Yet many of us still hung back. We said, "Why can't 'God as we understand Him' tell us where we are astray? If the Creator gave us our lives in the first place, then He must know in every detail where we have since gone wrong. Why don't we make our admissions to Him directly? Why do we need to bring anyone else into this?"

p. 59


God brings peace to me, all I need do is ask.

The peace that I feel in my life is growing richer every day. As I
continue to walk on my spiritual path to recovery, I let myself be
guided by truth and love. Conflict is leaving, making more and more
room for charity, serenity and usefulness.
--Ruth Fishel

Treat every person with kindness and respect, even those who are
rude to you. Remember that you show compassion to others not
because of who they are, but because of who you are.
--Andrew T. Somers

Today I know my Higher Power is guiding me through the changes I
choose to make in my life. I have all the energy I need today
to make these changes as easily and effortless as I wish.
--Ruth Fishel

Today, I will stop forcing things to happen. Instead, I will allow things
to happen naturally. If I catch myself trying to force events or control
people, I will stop and figure out a way to detach.
--Melody Beattie


Father Leo's Daily Meditation


"Optimism is a kind of heart
stimulant -- the digitalis of
-- Elbert Hubbard

Today I am an optimist. I believe in life, and more importantly, I
believe in me. I know that God cares and this brings me hope.

But when I was drinking I had a negative and destructive attitude in all
areas of life; nothing pleased me, people were not to be trusted,
everybody had a price, God seemed to be "out for lunch" and life had
lost its meaning. I was a sad man. I was a lonely man. I was an angry

When I was told to put down the drink and follow some new directions,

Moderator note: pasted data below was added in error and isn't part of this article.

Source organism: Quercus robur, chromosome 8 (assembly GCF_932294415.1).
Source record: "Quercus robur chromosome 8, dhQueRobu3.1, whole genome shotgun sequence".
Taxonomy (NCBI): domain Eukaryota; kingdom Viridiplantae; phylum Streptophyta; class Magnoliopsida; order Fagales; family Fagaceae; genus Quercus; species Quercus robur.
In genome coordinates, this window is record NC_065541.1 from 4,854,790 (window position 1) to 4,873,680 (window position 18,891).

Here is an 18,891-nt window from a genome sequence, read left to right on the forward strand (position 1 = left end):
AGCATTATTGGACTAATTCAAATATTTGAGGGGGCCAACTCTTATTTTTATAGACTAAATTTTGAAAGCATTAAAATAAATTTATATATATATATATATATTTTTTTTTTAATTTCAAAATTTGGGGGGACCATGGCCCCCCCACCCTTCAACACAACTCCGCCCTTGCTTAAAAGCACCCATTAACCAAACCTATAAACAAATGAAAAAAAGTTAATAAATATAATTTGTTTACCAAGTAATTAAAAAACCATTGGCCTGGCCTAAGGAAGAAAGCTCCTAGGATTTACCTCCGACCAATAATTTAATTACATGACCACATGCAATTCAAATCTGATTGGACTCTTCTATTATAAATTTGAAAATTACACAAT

I halfheartedly agreed. I met people who laughed, shared their pain
and lived in the realistic "now". I began to listen. Slowly I changed.
Peace was within my grasp.

Today I wonder at my halfhearted risk that started it all -- and thank


Those who trust in the Lord are like Mount Zion, which cannot be
shaken but endures forever.
Psalm 125:1

Wait on the LORD; Be of good courage, And He shall strengthen your
heart; Wait, I say, on the LORD!"
Psalm 27:14

"Not that I speak in regard to need, for I have learned in whatever
state I am, to be content."
Philippians 4:11


Daily Inspiration

Get outside of yourself and be outgoing for others. Lord, help me to act in a heartwarming manner so that Your presence in me lights an entire room.

Are you too busy wishing away your day to get what you really want? Lord, help me set goals and find the means to achieve what is important to me


NA Just For Today

Real Values

"We become able to make wise and loving decisions based on principles and ideals that have real value in our lives."
Basic Text, pg. 101

Addiction gave us a certain set of values, principles we applied in our lives. "You pushed me" one of those values told us, "so I pushed back, hard." "It's mine" was another value generated by our disease. "Well, okay, maybe it wasn't mine to start with, but I liked it, so I made it mine." Those values were hardly values at all - more like rationalizations - and they certainly didn't help us make wise and loving decisions. In fact, they served primarily to dig us deeper and deeper into the grave we'd already dug for ourselves.

The Twelve Steps give us a strong dose of real values, the kind that help us live in harmony with ourselves and those around us. We place our faith not in ourselves, our families, or our communities, but in a Higher Power - and in doing so, we grow secure enough to be able to trust our communities, our families, and even ourselves. We learn to be honest, no matter what-and we learn to refrain from doing things we might want to hide. We learn to accept responsibility for our actions. "It's mine" is replaced with a spirit of selflessness. These are the kind of values that help us become a responsible, productive part of the life around us. Rather than digging us deeper into a grave, these values restore us to the world of the living.

Just for today: I am grateful for the values I've developed. I am thankful for the ability they give me to make wise, loving decisions as a responsible, productive member of my community.
pg. 255


You are reading from the book Today's Gift.